Mozilla Firefox was the first to produce an RSS Icon (see below), and it was adopted by Microsoft and Outlook in 2005.

One of the easiest ways to envisage RSS is that it is like a living bookmark file, however your RSS is an active entity that is constantly updating itself with new content from the saved source. It allows information to be pushed out in a ‘feed’, somewhat like a Facebook feed and notifications.


“As We May Think”

What interested me most about Vannevar Bush’s article “As We May Think”, was his speculations on where the camera will go in the future; what it will become.

As this article was written in 1945 it is fascinating to see how far along the camera has come in terms of his speculations. He imagined that we would have cameras the size of walnuts in/on our heads that would take full colour images that we could then project afterwards.

Ok, so we haven’t actually come that far yet, however people do walk around with Go Pros strapped to their foreheads. They may be a bit bigger than a walnut, but commercial cameras are gradually getting smaller and more practical (although easier to lose).

In this image I found accompanying an article about Bush, the camera is portrayed somewhat like a Go Pro, only smaller.



The Eight Limbs of Yoga

Not knowing anything about the eight limbs of yoga, the first things I thought of when I heard the phrase were my arms and legs. However upon typing it into Google I found that I wasn’t quite correct and that the eight limbs of yoga have a much more spiritual meaning than my literal translation.

The eight limbs of yoga represent a metaphorical eight-limbed path that basically forms the framework for yoga. Upon exploring each limb of the path, one will find that no one path is more important than another. There is no hierarchy controlling the order in which to say that one is more important than another; they rely on each other.

To summarise the eight limbs we have:

  1. Yama – universal morality
  2. Niyama- personal observances
  3. Asanas- body postures
  4. Pranayama- control of breathing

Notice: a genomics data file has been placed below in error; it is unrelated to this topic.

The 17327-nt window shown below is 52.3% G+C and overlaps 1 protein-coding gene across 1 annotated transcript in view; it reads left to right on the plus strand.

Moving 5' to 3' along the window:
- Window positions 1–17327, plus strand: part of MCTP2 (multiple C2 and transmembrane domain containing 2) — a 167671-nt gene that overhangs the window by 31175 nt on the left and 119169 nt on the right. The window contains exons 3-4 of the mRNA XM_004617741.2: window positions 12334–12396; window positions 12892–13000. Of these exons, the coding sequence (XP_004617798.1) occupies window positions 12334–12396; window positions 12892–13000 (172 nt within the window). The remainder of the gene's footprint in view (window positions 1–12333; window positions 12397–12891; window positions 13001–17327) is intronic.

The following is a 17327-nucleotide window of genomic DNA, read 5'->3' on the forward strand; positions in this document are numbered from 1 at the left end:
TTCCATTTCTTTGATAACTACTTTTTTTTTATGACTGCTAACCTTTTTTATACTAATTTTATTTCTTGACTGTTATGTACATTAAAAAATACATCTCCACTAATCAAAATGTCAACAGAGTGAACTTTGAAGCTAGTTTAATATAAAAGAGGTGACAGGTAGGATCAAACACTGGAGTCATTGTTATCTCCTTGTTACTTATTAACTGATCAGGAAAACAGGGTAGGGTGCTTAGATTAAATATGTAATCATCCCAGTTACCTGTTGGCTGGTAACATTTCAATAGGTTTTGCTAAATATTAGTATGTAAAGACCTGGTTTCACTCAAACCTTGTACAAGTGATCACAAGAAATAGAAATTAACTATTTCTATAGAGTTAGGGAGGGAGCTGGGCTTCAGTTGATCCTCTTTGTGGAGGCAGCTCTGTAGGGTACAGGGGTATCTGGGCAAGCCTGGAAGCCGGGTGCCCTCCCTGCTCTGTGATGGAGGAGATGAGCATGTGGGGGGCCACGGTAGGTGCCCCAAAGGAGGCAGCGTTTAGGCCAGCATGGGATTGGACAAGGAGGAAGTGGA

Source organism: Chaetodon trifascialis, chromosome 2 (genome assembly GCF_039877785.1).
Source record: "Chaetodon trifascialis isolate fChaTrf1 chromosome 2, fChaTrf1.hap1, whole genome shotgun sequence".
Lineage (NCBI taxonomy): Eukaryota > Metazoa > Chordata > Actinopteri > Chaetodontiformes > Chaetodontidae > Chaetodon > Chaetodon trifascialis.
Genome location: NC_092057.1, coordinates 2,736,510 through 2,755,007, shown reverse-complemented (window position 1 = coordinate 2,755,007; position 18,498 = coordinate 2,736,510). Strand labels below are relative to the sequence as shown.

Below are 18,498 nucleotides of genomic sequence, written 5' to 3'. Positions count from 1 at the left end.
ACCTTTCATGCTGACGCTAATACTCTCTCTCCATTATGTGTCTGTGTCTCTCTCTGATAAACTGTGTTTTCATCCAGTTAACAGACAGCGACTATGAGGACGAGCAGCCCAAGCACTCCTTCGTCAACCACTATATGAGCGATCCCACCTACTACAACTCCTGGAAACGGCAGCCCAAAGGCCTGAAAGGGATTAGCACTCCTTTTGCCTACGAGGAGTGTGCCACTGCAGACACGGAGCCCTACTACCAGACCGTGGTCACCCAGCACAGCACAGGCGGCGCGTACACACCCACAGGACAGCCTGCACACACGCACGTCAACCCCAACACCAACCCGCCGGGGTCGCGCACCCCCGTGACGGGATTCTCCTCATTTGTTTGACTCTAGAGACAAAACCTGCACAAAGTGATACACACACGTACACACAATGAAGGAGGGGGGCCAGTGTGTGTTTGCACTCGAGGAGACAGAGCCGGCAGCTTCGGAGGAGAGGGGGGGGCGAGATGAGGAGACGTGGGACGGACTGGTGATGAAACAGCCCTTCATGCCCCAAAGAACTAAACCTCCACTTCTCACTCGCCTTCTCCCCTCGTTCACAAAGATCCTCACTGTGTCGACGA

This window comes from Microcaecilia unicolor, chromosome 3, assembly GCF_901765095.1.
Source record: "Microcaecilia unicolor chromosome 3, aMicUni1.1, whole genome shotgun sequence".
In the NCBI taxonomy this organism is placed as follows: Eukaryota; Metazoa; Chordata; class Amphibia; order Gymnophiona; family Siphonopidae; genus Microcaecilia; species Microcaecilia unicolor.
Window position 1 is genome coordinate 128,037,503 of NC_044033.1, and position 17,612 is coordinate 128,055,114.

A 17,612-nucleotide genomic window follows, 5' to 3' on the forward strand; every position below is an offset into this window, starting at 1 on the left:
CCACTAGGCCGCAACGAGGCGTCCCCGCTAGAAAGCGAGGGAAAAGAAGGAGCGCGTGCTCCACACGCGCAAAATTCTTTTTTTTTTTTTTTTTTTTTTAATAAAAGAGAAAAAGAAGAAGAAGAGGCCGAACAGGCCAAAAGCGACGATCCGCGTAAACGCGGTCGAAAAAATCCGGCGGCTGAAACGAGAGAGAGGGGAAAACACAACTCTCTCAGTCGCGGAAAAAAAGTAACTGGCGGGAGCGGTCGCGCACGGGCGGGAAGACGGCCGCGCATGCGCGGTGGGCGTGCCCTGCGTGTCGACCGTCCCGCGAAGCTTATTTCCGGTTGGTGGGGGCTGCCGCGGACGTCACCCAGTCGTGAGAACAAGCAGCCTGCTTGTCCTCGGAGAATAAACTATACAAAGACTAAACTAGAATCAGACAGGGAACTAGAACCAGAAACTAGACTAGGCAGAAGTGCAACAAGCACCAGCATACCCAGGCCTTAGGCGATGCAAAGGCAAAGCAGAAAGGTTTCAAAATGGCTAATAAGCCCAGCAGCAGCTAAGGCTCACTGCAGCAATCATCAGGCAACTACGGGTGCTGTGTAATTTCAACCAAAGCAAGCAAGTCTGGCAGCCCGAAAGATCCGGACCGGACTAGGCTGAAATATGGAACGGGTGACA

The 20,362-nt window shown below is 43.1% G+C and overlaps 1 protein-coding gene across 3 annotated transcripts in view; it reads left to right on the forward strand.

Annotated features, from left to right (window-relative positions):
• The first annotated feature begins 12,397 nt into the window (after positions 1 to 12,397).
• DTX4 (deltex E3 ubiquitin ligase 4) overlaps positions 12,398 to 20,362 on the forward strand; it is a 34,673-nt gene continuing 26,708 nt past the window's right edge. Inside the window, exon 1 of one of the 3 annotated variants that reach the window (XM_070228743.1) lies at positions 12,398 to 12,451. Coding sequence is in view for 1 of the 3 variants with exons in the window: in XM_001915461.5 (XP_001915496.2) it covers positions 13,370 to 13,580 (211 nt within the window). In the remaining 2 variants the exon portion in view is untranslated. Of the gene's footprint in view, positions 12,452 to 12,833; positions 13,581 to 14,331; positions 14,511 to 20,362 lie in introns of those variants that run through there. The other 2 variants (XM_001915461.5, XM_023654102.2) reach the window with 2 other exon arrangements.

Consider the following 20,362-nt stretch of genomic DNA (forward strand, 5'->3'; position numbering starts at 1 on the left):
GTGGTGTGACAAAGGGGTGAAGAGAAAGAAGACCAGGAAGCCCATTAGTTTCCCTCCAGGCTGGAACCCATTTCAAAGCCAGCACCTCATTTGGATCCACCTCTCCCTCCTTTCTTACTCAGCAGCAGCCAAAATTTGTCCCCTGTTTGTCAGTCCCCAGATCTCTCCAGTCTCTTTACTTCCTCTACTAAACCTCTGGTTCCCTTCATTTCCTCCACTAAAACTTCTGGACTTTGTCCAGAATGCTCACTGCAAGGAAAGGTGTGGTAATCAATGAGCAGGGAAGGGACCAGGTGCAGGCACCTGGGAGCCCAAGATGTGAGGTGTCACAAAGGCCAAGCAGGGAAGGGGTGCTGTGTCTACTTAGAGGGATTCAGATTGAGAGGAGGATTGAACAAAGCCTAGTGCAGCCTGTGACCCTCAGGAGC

5. Pratyahara- control of senses
  6. Dharana- concentration and cultivating inner perceptual awareness
  7. Dhyana- devotion, meditation on the divine
  8. Samadhi- union with the divine

The first limb of the path deals with integrity and ethics in everyday life. It relates on a level to the rule we all know as ‘do only to others what you would have them do to you’, and includes the likes of being truthful, non-violent and non-stealing.

The second limb, Niyama, relates to self-discipline and spiritual observances. It is about developing your own personal meditation process- whatever works for you. It could be going to church or making a habit of taking long thoughtful walks.

Asanas are the postures practiced in yoga. The body is a temple of spirit and by practicing the yoga postures (asanas) we allow ourselves to become more meditative and concentrative.

Pranayama is a word that you may have heard during your practices as we often partake in ‘Pranayama breathing’ at the beginning of a hot class. Pranayama generally translates to breath control and so implies mastering the respiratory system and the ability to recognize the connection between breath, the mind and emotions.

The fifth limb, Pratyahara means withdrawal or sensory transcendence. In this fifth limb we make a conscious effort to draw our awareness away from external stimuli, and focus internally. It gives us an opportunity to step back and take a look at ourselves.

Dharana, the sixth limb, is prepared for in Pratyahara and involves the element of concentration. Focusing inside, without the distractions of the external world, we can now deal with the distractions of the mind itself. I am sure I am not the only one who has often formulated a ‘to do list’ for the day in a morning yoga class, or debriefed myself on what I have achieved that day during a night class. This is where we need to slow down the thinking process and concentrate on a single point. If this can be achieved for extended periods of time, then a meditative state can be reached.

The seventh stage is Dhyana, which refers to meditation, or the uninterrupted flow of concentration. The distinction between concentration and Dhyana is that Dharana practices one-pointed attention, whereas Dhyana involves being keenly aware without focus. Who knew meditation, something that we all associate with relaxation and peace, could be such a difficult state to reach?

The final stage is a stage of happiness; sounds like something I can work with! Samadhi allows the meditator to realize a profound connection to the Divine and interconnectedness with all living things. It is apparently an experience of bliss at being at one with the Universe. It can even be described as a feeling of ecstasy. I cannot say I have ever managed to reach Samadhi, but after hearing that it is the ultimate stage of enlightenment, let’s just say I might be concentrating a little harder and harnessing a keener focus in order to get there.